Although Detroit has been experiencing population loss since 1950, it hasn't been occurring at the same rate each decade, and some neighbourhoods have lost more population since 1950 than others. However, it's actually even more complicated than that, so in this post I'm hoping to show some of the more detailed trends by showing maps of census tract level population change by decade, starting with the 1940s:
changes in racial demographics in Detroit you'll see that this population growth was occurring in areas experiencing rapid white flight.
If you think about it, that's not as strange as it initially seems. Black household sizes were probably larger than white household sizes at the time, so as long as the number of occupied housing units stayed more or less stable, population growth could occur. This suggests white flight had a more indirect effect on population decline in neighbourhoods.
I suspect what happened was that as a result of whites suddenly leaving neighbourhoods, the large supply of housing available caused prices to drop, encouraging blacks to move from older ghettos into these newer homes. Due to the difficulty of getting loans due to problems like redlining, or just because the oversupply of housing meant housing costs were low and it wasn't worthwhile investing in homes in ghettos, homes in the ghettos weren't as well maintained or at least not updated to modern standards. It seems like rather than white flight leading to immediate population loss in the newly forming ghettos, it lead to population loss in the aging ghettos closer to the core as blacks fled the aging ghettos (ie areas with 20%+ losses on the Detroit map) for the homes freed up by white flight.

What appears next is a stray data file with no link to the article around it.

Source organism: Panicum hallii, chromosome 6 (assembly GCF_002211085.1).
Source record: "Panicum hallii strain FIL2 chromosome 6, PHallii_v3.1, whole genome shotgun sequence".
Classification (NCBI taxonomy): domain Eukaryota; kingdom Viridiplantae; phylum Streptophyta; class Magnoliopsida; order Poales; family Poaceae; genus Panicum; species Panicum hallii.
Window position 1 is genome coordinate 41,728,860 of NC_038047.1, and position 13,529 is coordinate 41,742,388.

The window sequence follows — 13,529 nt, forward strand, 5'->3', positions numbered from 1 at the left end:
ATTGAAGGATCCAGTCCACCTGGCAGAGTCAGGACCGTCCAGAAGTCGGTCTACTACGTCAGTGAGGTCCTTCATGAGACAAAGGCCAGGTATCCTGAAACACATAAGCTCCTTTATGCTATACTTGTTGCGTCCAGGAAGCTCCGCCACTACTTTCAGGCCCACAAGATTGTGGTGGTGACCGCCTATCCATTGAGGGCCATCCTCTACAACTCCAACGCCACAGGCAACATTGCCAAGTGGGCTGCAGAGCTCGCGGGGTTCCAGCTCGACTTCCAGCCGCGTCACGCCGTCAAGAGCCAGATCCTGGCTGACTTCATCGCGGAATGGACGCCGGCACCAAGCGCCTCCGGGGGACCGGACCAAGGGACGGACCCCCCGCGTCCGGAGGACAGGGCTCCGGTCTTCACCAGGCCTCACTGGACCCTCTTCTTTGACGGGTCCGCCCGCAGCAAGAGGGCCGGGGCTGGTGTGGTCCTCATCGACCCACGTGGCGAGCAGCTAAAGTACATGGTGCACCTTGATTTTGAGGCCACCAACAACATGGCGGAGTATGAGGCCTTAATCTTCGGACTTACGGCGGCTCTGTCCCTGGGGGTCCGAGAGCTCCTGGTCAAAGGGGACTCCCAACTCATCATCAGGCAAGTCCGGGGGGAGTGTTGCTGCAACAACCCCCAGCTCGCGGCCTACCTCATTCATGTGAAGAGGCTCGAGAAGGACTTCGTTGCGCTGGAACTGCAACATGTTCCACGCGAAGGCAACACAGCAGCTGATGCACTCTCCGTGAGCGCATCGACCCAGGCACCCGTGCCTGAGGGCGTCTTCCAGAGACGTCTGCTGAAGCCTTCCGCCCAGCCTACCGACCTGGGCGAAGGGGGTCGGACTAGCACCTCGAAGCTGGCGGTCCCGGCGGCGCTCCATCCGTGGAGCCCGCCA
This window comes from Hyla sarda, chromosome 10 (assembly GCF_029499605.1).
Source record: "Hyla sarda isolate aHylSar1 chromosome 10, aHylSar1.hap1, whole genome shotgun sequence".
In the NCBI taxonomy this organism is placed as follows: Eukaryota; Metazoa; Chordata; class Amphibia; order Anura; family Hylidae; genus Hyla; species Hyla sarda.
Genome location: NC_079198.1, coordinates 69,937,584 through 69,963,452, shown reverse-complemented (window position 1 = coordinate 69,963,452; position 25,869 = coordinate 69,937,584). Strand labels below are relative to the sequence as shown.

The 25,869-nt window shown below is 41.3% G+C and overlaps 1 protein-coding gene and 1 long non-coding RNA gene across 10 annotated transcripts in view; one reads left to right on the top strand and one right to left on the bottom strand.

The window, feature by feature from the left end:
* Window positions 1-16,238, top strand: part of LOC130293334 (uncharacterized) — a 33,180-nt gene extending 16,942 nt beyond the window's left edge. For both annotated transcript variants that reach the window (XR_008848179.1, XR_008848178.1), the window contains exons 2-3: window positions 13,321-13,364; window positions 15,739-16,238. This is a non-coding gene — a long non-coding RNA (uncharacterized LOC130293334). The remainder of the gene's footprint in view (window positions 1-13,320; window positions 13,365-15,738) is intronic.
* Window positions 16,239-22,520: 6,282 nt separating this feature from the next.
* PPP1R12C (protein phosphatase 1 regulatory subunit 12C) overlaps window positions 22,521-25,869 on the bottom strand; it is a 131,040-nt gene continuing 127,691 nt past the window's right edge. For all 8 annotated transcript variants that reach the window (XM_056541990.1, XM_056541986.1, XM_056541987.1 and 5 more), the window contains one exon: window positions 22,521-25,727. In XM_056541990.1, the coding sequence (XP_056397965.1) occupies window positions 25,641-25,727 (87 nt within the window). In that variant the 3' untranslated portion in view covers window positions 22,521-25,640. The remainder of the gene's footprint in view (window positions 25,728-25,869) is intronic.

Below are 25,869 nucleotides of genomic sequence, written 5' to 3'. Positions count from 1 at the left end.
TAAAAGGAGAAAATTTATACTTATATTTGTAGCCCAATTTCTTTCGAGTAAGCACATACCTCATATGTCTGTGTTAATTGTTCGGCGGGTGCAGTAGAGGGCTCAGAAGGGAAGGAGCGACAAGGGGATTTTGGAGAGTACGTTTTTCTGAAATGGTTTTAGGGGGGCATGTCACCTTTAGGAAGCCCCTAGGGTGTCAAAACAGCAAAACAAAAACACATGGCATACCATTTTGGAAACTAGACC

Does a similar pattern hold in the 70s?
white flight maps, the neighbourhoods that grew on the west side were pretty much in the middle of the white flight ring and the neighbourhoods that were the most stable on the north and east sides were also experiencing white flight.
You also see the areas of intense population loss expand significantly from essentially the area inside Grand Boulevard in the 60s to most of the area bounded by Conner/6 Mile/Livernois.
However, although Detroit experienced lower overall population loss in the 90s than in the 80s, there are still neighbourhoods that appeared stable in the 80s that began experiencing significant population loss in the 90s, mainly Brightmoor, but also to a lesser extent Gratiot-6 Mile and Grandale.
Finally there's the 2000s map that many have probably already seen if you've look at the New York Times maps. Rates of population loss increase in most of the outlying neighbourhoods with just a few census tracts, mostly in/near downtown experiencing population growth.